What was the "angry young men" movement? and how is Look Back in Anger is a good example of that movement?

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The so-called "angry young men" movement grew in the wake of World War II. Young British men in the postwar world were growing restless with lingering social inequalities and injustices. Privileges the upper classes had over the working classes and the hypocrisies of middle-class morality systems frustrated them. From the...

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The so-called "angry young men" movement grew in the wake of World War II. Young British men in the postwar world were growing restless with lingering social inequalities and injustices. Privileges the upper classes had over the working classes and the hypocrisies of middle-class morality systems frustrated them. From the working and middle classes sprung up a group of writers who explored these feelings. Among them was John Osbourne, the writer of Look Back in Anger.

Look Back in Anger is perhaps the quintessential "angry young man" work of art. Its protagonist, the sardonic and frustrated Jimmy Porter, exists in a perpetual state of rage at the world he lives in. Despite his intelligence and drive, he is trapped working at a confectionary stand due to class-based limitations. He feels that society's push for people to accept the status quo and live conventional lives prevents individuals from realizing their true potential or really experiencing life. He takes out his frustrations on his long-suffering wife Alison, who in Jimmy's eyes represents the repressed, impassive middle-class morality Jimmy openly loathes.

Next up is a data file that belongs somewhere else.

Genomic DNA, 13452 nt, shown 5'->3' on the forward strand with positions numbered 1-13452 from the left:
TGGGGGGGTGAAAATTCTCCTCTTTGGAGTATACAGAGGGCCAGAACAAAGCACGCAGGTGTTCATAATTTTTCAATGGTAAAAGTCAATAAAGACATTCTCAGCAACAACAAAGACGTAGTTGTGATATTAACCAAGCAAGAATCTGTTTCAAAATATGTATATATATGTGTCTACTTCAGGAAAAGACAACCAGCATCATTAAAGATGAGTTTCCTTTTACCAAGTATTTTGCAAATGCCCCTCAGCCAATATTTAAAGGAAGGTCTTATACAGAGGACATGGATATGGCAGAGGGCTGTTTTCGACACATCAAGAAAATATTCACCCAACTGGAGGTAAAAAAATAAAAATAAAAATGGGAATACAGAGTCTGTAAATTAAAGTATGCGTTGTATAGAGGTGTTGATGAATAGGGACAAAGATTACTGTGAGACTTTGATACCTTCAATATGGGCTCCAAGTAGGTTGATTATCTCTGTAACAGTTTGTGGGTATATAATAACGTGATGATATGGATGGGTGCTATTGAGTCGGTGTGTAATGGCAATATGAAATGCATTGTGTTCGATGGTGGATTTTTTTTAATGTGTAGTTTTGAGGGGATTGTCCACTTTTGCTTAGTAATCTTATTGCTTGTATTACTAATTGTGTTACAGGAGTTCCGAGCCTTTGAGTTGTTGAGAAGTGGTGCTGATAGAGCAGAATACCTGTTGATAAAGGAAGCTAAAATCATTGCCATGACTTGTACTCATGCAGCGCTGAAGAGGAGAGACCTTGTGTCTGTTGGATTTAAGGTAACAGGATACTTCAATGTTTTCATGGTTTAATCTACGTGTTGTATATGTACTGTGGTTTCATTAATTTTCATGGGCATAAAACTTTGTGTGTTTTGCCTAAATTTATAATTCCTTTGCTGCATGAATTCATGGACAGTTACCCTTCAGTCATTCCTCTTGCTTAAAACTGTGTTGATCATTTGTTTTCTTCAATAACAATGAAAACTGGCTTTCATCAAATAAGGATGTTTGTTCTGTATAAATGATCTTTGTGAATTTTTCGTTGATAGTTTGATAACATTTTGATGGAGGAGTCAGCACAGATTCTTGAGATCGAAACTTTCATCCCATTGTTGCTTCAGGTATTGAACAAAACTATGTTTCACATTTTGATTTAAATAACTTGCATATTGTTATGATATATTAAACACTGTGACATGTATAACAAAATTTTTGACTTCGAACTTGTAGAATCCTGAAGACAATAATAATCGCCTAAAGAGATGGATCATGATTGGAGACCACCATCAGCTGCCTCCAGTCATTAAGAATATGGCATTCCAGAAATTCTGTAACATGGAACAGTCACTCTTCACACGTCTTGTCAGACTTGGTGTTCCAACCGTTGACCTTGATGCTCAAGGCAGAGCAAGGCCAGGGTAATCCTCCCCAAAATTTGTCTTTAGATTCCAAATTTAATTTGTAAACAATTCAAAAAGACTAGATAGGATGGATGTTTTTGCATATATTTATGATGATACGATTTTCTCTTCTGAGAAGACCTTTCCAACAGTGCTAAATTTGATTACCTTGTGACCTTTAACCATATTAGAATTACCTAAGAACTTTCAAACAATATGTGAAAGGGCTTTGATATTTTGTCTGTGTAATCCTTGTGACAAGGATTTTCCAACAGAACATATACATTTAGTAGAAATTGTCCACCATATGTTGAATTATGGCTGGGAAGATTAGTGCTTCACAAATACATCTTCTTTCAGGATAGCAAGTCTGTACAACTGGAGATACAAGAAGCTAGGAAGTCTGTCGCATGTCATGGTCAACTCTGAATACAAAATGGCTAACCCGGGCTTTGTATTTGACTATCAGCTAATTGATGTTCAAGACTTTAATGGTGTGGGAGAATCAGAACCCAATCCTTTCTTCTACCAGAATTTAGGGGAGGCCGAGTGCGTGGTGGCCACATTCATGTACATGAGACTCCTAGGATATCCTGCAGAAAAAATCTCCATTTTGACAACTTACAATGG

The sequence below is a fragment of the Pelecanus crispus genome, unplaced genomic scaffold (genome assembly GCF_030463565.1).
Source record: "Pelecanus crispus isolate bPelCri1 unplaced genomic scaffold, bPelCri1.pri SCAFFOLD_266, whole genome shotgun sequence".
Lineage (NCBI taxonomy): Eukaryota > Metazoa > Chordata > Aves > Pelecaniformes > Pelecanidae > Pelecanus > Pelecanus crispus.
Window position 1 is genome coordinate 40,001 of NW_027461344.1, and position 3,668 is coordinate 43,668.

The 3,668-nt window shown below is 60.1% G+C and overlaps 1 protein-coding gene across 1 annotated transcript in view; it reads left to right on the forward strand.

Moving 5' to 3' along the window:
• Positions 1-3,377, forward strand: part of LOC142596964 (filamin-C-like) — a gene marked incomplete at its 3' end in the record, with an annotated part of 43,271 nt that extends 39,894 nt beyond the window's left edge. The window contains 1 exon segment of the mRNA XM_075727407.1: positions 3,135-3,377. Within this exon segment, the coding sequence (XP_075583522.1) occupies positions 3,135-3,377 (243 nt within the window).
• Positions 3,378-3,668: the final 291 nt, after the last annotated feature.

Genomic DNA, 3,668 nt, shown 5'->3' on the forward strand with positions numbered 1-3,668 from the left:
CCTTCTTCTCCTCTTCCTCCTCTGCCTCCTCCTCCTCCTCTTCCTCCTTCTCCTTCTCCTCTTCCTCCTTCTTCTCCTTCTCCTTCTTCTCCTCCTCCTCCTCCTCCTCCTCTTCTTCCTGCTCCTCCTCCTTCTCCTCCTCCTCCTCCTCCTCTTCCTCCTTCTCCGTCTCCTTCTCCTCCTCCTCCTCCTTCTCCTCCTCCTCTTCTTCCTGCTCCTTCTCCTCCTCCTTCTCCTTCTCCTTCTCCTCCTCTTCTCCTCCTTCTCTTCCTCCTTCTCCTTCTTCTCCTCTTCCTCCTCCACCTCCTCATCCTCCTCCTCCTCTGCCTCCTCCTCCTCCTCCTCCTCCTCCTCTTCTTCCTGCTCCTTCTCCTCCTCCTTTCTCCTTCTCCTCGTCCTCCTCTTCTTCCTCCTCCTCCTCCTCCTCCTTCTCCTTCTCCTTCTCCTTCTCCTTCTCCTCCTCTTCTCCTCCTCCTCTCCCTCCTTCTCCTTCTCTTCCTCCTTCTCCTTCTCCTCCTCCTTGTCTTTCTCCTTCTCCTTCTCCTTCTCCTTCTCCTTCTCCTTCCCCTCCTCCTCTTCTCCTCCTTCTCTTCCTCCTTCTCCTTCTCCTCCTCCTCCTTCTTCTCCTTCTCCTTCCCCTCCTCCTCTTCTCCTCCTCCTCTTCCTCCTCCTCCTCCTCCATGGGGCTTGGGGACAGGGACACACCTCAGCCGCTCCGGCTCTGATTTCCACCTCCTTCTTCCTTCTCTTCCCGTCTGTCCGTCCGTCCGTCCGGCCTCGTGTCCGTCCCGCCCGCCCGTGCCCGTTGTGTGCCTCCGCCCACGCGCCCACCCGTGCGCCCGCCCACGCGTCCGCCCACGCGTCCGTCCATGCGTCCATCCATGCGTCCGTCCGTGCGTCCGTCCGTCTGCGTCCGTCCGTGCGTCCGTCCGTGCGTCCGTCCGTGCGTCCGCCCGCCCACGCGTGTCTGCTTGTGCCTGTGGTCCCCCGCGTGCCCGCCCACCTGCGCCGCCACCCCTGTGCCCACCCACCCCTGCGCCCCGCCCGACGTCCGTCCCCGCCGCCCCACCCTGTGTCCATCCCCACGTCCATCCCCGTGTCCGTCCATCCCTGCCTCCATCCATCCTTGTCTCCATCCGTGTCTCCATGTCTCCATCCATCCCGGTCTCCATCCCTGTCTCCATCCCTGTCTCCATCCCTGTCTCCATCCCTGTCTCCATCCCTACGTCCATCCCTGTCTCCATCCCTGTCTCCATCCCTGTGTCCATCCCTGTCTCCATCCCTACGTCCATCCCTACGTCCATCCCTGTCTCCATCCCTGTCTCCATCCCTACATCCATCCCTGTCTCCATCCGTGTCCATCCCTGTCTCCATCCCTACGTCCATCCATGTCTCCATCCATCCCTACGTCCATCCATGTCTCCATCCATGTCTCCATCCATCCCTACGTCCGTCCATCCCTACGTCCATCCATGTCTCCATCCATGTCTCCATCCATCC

Despite his tirade against long-standing systems of class inequality, Jimmy romanticizes certain elements of prewar culture. Especially magnetic to him was the existence of the British Empire. He longs for a time when a man could join the army and go out into the wider world with the goal of expanding the empire. The modern world lacks that same sense of purpose, or so Jimmy feels. He says that there "aren't any good, brave causes left." Overall, the play is a snapshot of the alienation and frustration felt by postwar British youth. The movement foreshadows the even more radical youth culture to come in the 1960s.

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